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Each month, the OVPR highlights the past month’s sponsored research funding awarded to Tufts’ investigators, including both a list of funded awards and one or more featured project abstracts.

You can download the list of February’s awardees by clicking the button below. In February, Tufts researchers received 34 awards for extramural funding from federal, foundation, and corporate sponsors.

To submit a recent award to be highlighted, please use the "nominate a project" button below.


This month we are highlighting Dr. Thomas Biederer, for his NIH funded proposal “Mechanisms of Trans-Synaptic Spread of alpha Synuclein in the Pathology of Parkinson’s Disease.” Please see the abstract for this proposal below.

PI: Thomas Biederer

Funder: National Institutes of Health

Title: Mechanisms of Trans-Synaptic Spread of alpha Synuclein in the Pathology of Parkinson’s Disease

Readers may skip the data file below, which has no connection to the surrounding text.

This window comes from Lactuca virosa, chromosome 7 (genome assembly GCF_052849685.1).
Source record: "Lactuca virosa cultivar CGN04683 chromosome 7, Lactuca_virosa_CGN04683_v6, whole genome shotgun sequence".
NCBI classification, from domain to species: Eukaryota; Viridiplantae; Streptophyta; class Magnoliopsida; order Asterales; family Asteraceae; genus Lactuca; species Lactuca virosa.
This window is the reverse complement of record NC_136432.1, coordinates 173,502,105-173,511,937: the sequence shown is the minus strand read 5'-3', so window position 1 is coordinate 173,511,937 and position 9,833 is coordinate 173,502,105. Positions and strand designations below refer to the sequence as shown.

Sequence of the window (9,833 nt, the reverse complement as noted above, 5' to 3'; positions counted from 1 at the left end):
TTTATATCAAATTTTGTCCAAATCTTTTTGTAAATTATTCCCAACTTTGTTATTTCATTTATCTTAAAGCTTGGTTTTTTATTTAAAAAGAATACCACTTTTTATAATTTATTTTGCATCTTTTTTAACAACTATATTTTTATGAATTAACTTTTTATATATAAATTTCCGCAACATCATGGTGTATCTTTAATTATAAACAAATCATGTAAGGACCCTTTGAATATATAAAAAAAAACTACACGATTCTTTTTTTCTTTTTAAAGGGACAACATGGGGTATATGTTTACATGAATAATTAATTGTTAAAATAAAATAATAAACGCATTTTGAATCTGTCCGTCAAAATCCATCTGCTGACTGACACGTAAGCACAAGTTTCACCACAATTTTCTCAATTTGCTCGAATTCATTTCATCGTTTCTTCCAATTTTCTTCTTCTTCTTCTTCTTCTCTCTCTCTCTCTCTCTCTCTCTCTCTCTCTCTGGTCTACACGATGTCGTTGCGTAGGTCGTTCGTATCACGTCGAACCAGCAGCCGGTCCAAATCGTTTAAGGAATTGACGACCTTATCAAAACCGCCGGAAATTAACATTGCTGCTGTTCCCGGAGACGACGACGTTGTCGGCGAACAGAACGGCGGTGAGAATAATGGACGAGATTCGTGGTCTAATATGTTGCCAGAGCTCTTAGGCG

Abstract: In neurodegenerative brain disorders, aggregates of misfolded protein oligomers can undergo neuron-to-neuron transfer. This results in the seeded assembly of misfolded host proteins in recipient cells, thus propagating the pathogenic protein species. Recent progress has demonstrated that in Parkinson’s disease (PD), α-synuclein forms pathogenic fibrils that can spread between interconnected neurons across synapses and brain regions. This may contribute to the dementia that develops in PD patients over time. It is unlikely that pathogenic α-synuclein assemblies have a single neuronal ‘receptor’. Indeed, the first few partners of α- synuclein fibrils are beginning to be identified. However, the pathophysiological interactions of α-synuclein fibrils with neuronal and synaptic plasma membrane proteins remain unclear, and how their α-synuclein fibril retention impacts synaptic properties has not yet been addressed. Our central hypothesis is that synaptic adhesion molecules can contribute to α-synuclein spread due to their cellular location and the synaptic pathology in PD. Our preliminary data on pathological effects of α-synuclein fibrils support this hypothesis. In addition, we aim to establish an unbiased proteomic approach to screen for neuronal surface partners of α- synuclein fibrils. Two specific aims will be pursued to test our central hypothesis. First, we will determine the pathophysiological effects of α-synuclein fibril binding on the load of aggregated endogenous α-synuclein in recipient cells and on their synapses. Second, we will establish and employ an innovative proteomic approach to identify the complement of neuronal membrane proteins that are targeted by α-synuclein fibrils. Our approaches include an assay using preformed α-synuclein fibrils that we have established for application in cultured primary neurons, including microfluidic chambers and assays of synapse assembly, together with a proteomic labeling approach we have established. We anticipate first, to define how synaptic target interactions with α-synuclein fibrils impact α-synuclein transmission and synaptic properties, and second, to perform a proteomic screen to identify the complement of α-synuclein fibril partners in neuronal membranes. This approach will be applicable to multiple types of neurons and can hence advance the field by identifying cell- autonomous factors that affect neuronal vulnerability across distinct regions. The expected progress is significant because it will define the roles of synaptic targets in PD-relevant synaptic pathophysiology and enable identifying therapeutic targets across neuron types. Together, this project can reveal mechanisms underlying α-synuclein spread and PD progression.